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  • This applet allows you to explore the validity of confidence intervals on a proportion with various values for sample size (N) and population proportion (Pi). After you specify N, Pi, the level of confidence, and the number of simulations you wish to perform, the applet samples data according to your specification and computes a confidence interval for each simulation. The proportion of simulations for which the confidence interval contains Pi is recorded. If the method for constructing confidence intervals is valid, then about 95% of the 95% confidence intervals should contain Pi.
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  • A pinch of probability is worth a pound of perhaps. A quote by American humorist and cartoonist James Thurber (1894 - 1961). The quote appeared in "Such a Phrase as Drifts Through Dreams," a short story in Thurber's last book, "Lanterns and Lances", Harper Publishing, 1961. The quote also appears in "Statistically Speaking: A dictionary of quotations" compiled by Carl Gaither and Alma Cavazos-Gaither.
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  • This Web site is a course in statistics appreciation; i.e., acquiring a feeling for the statistical way of thinking. It is an introductory course in statistics that is designed to provide you with the basic concepts and methods of statistical analysis for decision making under uncertainties. Materials in this Web site are tailored to meet your needs in making good decisions by fostering statistical thinking.
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  • The site provides an introduction to understand the basics of and working with Excel. Redoing the illustrated numerical examples in this site will help in improving your familiarity, and as a result, increase the effectiveness and efficiency of your process in statistics.
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  • This goal of this resource is to aid in the understanding of the relationship between statistics and the scientific method and how it applies to psychology and the behavioral sciences. The learner will learn how to read and understand the statistics presented in the professional literature and will learn how to calculate and communicate statistical information to others.
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  • This resource contains a broad range of information concerning statistics. It is divided up into 18 chapters and also includes links to other resources pertaining to statistics.
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  • The applets in this section of Statistical Java allow you to see how the Central Limit Theorem works. The main page gives the characteristics of five non-normal distributions (Bernoulli, Poisson, Exponential, U-shaped, and Uniform). Users then select one of the distributions and change the sample size to see how the distribution of the sample mean approaches normality. Users can also change the number of samples. To select between the different applets you can click on Statistical Theory, the Central Limit Theorem and then the Main Page. At the bottom of this page you can make your applet selection. This page was formerly located at http://www.stat.vt.edu/~sundar/java/applets/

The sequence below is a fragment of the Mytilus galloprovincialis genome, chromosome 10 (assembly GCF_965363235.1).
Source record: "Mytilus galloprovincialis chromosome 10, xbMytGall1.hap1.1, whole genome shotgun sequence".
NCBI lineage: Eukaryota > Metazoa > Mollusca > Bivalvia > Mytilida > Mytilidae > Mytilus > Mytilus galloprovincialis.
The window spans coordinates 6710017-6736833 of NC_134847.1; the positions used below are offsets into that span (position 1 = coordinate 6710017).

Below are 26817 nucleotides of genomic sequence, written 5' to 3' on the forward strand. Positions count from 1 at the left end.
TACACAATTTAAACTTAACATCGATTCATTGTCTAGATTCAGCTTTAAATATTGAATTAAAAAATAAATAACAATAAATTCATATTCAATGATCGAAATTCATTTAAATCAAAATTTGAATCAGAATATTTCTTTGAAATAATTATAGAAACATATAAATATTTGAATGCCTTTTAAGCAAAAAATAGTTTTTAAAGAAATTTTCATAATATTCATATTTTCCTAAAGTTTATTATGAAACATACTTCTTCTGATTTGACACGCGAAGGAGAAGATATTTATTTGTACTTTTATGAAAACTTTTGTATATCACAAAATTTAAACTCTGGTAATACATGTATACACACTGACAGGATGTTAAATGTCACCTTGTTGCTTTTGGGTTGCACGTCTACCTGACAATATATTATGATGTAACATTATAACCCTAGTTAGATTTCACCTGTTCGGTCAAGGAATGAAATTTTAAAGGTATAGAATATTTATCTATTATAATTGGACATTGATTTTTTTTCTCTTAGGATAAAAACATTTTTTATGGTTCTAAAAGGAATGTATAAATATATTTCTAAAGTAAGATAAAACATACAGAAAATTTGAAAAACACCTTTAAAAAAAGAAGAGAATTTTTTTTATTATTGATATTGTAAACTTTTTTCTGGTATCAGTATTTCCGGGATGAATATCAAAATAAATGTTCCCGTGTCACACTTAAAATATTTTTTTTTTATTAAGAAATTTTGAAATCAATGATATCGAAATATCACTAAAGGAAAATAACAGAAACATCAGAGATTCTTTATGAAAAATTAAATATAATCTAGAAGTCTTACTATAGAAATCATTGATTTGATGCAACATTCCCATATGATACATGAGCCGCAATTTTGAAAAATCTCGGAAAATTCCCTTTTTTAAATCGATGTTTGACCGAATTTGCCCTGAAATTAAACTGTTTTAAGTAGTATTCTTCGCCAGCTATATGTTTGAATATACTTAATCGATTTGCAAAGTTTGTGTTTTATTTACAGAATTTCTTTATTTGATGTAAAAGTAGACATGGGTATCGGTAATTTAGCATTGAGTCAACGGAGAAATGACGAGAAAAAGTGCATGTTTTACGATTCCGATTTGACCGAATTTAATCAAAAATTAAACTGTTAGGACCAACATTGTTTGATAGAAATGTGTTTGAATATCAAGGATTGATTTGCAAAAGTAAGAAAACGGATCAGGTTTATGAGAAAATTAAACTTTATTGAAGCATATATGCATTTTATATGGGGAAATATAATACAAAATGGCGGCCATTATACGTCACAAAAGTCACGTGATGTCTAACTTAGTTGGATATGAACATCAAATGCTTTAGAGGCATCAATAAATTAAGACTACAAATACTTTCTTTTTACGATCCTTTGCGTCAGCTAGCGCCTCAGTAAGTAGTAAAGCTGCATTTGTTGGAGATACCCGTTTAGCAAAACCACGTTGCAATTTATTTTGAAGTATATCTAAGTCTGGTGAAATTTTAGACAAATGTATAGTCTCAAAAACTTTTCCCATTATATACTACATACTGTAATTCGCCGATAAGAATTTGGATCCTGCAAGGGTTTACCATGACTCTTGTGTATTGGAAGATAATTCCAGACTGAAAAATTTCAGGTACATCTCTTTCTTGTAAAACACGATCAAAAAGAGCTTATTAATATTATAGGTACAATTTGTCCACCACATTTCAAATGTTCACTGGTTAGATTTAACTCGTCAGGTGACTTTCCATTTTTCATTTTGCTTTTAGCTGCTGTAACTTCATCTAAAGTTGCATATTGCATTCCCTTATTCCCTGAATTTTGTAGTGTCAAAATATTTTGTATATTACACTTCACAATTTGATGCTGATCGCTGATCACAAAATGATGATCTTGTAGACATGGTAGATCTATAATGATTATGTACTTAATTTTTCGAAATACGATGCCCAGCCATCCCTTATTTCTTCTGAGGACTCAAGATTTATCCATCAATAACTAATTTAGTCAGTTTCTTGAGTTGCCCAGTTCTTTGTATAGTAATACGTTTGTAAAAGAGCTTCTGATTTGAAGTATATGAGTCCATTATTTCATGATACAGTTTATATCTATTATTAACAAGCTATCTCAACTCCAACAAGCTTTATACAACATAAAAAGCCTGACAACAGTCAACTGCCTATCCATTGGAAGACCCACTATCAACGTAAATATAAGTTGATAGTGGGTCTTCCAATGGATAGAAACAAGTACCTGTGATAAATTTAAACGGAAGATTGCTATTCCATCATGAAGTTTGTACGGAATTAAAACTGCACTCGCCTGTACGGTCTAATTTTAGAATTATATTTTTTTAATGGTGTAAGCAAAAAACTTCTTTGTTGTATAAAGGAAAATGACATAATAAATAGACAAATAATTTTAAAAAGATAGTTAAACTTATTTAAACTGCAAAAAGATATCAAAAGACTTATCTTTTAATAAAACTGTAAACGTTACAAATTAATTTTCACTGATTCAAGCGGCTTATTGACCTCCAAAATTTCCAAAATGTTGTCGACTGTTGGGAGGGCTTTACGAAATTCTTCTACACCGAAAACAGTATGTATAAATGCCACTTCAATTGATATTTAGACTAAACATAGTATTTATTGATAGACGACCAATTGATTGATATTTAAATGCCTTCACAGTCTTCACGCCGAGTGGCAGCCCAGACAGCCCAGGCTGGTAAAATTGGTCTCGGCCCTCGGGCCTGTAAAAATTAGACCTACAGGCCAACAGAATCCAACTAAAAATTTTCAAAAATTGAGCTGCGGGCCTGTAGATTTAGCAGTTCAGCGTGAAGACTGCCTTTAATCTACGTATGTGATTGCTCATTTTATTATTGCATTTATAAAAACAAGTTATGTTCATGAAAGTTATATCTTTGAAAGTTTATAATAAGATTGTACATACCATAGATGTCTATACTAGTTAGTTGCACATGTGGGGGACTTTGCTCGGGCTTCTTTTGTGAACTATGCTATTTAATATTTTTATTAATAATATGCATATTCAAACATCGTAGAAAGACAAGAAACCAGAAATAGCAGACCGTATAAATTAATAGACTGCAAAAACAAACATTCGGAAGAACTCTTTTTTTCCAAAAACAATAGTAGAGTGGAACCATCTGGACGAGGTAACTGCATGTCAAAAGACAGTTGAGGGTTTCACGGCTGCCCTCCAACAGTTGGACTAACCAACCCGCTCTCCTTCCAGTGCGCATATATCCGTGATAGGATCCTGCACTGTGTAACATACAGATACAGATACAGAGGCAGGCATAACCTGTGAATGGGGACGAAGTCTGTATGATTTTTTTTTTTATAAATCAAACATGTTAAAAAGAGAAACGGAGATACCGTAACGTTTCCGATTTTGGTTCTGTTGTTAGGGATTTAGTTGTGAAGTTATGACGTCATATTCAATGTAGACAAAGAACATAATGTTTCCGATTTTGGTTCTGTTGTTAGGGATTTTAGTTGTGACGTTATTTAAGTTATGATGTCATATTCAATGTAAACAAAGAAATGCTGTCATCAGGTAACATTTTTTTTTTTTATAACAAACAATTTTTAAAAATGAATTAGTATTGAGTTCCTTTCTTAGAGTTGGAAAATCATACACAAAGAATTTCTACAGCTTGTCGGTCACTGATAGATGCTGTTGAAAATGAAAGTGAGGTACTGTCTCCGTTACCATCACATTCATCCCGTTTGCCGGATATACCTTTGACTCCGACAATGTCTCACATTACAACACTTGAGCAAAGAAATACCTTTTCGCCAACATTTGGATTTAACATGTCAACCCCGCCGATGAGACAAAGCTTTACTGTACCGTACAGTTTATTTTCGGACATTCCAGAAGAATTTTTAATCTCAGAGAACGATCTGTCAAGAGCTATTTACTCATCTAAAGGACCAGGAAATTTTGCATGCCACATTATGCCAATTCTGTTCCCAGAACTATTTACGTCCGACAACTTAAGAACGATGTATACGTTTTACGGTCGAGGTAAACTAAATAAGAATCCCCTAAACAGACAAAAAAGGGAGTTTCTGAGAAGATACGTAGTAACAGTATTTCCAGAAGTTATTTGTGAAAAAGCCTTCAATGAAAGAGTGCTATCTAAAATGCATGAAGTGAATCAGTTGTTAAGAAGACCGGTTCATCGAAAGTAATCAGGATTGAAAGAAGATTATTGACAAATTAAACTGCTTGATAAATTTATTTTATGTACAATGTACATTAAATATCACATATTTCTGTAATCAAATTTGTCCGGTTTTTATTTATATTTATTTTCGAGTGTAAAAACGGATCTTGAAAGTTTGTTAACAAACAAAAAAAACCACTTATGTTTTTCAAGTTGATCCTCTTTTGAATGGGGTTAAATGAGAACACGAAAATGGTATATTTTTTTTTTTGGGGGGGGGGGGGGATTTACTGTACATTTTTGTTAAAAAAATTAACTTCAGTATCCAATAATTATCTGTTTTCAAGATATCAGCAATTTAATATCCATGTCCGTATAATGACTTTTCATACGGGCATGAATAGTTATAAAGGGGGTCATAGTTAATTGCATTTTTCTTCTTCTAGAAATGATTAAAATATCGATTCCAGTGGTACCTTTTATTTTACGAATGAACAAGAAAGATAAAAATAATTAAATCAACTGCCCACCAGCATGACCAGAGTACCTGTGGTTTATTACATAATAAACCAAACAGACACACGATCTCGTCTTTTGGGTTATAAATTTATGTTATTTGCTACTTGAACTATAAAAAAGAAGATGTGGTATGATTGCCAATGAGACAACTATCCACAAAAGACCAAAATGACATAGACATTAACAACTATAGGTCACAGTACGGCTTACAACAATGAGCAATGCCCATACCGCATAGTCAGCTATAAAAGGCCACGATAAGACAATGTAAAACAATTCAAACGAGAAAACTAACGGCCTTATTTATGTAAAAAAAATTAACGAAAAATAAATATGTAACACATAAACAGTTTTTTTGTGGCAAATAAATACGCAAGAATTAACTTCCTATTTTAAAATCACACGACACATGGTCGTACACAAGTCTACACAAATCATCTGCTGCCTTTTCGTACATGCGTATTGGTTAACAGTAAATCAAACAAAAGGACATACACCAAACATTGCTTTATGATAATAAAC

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  • This is a collection of applets regarding various topics in statistics. Topics include Central Limit Theorem, Probability Distributions, Hypothesis Testing, Power, Confidence Intervals, Correlation, Control Charts, Experimental Design, Data Analysis, and Regression. Each topic has a description page and links to one or more applets. This page was formerly located at http://www.stat.vt.edu/~sundar/java/applets/
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  • This applet simulates and plots the sampling distribution of various statistics (i.e. mean, standard deviation, variance). The applet allows the user to specify the population distribution, sample size, and statistic. An animated sample from the population is shown and the statistic is plotted. This can be repeated to produce the sampling distribution of the statistic. After the sampling distribution is plotted it can be compared to a normal distribution by overlaying a normal curve. These features make it useful for introducing students in a first course to the idea of a sampling distribution. The site also includes instructions and exercises. Also available at: http://www.stat.ucla.edu/~dinov/courses_students.dir/Applets.dir/SamplingDistributionApplet.html
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  • Statistics is a poem by Canadian physician Neil Harding McAlister (1952 - ). The poem contains material that can help with class discussions about sample surveys, medical experiments, and significance testing.
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